“I was sitting there,” says Best, “thinking ‘Oh my God!’” Discipline and on-field conduct and class is a huge thing for him. While winning the Fair Play Award and thus Uefa Cup qualification is something the Premier League football fraternity and especially its writers can scoff at, Schmidt doesn’t belittle such things. He’s spoken to secondary schools about the pride he’d take in Leinster winning the Celtic League’s fair play award in two of his three seasons at the club.

That’s not by accident. He often referees on the training ground and any backchat or complaint is met by immediate removal from the field and an order to start running laps of it.

But this is not a schoolteacher that operates by the fear of the stick. One of the reasons we so often see that killer smile is that he understands the value of levity and a laugh.

When Declan Kidney controversially took the Irish captaincy off Brian O’Driscoll and handed the armband instead to Jamie Heaslip, it was potentially an awkward moment for someone coaching the pair of them at provincial level. Instead, Schmidt paired the two of them together in a game of Partner Touch whereby they had to link arms and try to touch and chase the rest of their teammates as they ran back and forth between the 22 and the goalline, with any captive then joining their human chain. It wasn’t lost on their teammates that Schmidt had helped dissipate any tension that could have arisen between the pair.

As much as the players have been blown away by how much he knows, it’s been compounded and aided by the fact they know how much he cares. Isa Nacewa has spoken about that, revealing while Schmidt wouldn’t be the kind to go out socially with the players, he’d be willing to babysit for them, an offer Nacewa, being a fellow Kiwi new to Ireland, would readily accept and appreciate.

When Johnny Sexton both considered and then decided to leave Leinster in 2013, Schmidt was someone he confided in at the time, even though he was then the province’s coach. Both before and after the decision, Schmidt was hugely player-first. “Johnny,” he’d text after the decision, “hope things are okay.

“Disappointed for Leinster but generally happy for you and Laura heading to Paris.” As Shane Horgan has observed, “He’s compassionate, and he knows that performance in rugby is one thing, and that there are other elements in life.”

Communication is something he excels at. His capacity to give feedback, when and how to criticise and challenge and when and how to praise. “He can be ruthlessly honest when he needs to be,” Brian O’Driscoll would write in his autobiography The Test.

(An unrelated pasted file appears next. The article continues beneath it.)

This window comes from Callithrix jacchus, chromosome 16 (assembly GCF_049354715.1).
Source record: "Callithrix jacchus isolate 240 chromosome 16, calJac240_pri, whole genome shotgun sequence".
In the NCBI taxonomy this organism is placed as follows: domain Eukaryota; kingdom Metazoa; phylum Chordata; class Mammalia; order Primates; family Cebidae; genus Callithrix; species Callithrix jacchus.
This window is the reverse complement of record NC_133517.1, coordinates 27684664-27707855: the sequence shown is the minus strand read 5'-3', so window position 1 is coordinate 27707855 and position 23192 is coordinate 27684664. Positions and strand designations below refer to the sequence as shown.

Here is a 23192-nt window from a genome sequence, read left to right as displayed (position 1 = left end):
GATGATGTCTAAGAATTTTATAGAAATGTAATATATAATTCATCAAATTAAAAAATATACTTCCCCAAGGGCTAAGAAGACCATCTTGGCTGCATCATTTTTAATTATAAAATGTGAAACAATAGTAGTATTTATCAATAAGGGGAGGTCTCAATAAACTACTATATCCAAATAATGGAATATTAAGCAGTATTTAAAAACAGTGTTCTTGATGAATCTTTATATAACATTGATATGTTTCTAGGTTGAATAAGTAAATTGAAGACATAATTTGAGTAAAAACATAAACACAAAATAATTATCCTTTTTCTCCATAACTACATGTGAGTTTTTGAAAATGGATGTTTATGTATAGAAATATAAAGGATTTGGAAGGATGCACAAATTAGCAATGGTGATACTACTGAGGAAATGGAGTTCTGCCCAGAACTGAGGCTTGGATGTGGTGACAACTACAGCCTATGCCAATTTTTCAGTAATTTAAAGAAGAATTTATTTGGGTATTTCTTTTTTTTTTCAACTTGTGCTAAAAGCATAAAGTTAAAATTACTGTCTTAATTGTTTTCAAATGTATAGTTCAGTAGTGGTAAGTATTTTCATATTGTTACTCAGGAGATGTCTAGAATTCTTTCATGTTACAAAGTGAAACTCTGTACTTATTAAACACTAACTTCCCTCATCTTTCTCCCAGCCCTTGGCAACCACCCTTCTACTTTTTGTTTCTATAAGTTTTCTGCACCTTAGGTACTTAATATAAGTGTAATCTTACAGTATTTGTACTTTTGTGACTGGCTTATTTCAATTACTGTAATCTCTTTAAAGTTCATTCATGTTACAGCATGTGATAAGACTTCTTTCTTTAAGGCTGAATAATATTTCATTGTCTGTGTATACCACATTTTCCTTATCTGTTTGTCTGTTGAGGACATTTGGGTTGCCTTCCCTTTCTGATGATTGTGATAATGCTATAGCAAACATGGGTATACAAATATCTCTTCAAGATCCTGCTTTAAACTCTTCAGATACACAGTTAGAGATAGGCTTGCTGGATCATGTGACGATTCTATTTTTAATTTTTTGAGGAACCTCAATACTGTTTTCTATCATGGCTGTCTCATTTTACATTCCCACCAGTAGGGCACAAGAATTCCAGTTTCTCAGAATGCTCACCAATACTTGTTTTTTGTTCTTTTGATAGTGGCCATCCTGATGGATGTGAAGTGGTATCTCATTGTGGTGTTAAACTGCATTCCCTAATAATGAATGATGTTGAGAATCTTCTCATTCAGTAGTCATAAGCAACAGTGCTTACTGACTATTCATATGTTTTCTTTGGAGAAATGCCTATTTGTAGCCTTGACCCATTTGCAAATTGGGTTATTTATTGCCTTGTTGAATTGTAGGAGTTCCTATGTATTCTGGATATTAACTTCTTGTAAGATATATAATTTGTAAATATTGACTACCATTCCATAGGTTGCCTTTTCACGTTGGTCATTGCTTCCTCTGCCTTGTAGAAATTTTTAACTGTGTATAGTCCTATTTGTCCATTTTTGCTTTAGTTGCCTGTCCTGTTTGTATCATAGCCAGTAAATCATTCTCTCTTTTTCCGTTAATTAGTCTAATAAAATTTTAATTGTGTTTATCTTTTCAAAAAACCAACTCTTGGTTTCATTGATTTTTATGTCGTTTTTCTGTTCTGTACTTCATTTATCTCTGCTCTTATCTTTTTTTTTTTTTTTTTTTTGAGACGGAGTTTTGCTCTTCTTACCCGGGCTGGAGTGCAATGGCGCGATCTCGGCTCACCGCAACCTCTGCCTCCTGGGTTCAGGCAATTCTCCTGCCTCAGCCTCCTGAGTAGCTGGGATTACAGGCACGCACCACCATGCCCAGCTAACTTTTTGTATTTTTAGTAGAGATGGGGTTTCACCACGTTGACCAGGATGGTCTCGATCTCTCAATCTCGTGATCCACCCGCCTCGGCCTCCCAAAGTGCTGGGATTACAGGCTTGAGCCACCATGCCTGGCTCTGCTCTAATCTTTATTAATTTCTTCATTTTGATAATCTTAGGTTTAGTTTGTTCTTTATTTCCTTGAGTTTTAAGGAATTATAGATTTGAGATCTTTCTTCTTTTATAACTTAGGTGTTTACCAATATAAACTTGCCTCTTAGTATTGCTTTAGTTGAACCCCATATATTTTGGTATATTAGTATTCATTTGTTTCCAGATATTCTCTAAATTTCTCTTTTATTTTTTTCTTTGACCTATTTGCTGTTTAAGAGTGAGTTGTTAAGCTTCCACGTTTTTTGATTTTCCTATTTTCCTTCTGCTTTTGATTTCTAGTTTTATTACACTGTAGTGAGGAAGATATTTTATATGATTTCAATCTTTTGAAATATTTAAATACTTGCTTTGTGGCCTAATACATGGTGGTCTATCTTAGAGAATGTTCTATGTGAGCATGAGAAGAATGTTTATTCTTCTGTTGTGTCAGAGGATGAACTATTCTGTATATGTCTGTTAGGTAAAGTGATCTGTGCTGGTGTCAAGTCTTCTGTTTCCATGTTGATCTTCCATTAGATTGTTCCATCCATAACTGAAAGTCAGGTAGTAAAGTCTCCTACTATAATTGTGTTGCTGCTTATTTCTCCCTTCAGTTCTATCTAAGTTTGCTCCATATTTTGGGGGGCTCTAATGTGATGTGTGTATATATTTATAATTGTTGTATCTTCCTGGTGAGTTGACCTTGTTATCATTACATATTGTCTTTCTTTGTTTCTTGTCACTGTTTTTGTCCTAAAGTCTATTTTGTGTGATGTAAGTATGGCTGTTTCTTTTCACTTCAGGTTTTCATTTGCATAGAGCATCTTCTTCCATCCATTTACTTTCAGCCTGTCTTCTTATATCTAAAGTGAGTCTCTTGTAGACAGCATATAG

“He rarely shouts but his words can be lethal. He can cut you down in an instant and the pitch of his voice doesn’t need to rise or fall.”

Leinster teammates of O’Driscoll’s clearly remember the day they found no star player was untouchable in Schmidt’s eyes. Only weeks into Schmidt’s tenure, there was a video session in which a sloppy pass had been hurled towards O’Driscoll which the Irish captain had fumbled. Schmidt pulled up the player who’d thrown the supposed pass. Then, just before he moved on to the next clip, he threw a question at O’Driscoll.

“But Brian, was it a pass a world-class centre should still have caught?” The whole room privately gasped — and smiled. How beautifully-crafted was that criticism, acknowledging how good the player was and yet how he could and should have done so much better.

It wasn’t lost on another international: Brad Thorn, a member of the 2011 All Blacks. “Joe has high standards,” he’d observe, “but is able to tell people what they need to know without making it feel like a personal attack. When some coaches critique you, it sounds like they’re putting the boot in and you leave the room hating them as a person.” As Johnny Sexton has noticed, Schmidt is out to educate, not humiliate.

The big thing he’ll criticise is more a lack of effort than a mistake, as much as he insists on execution. A lack of effort is inexcusable. The SuperBowl-winning coach Pete Carroll has a theme for the day after every match: Tell The Truth Monday, and a similar approach is rolled out by Schmidt.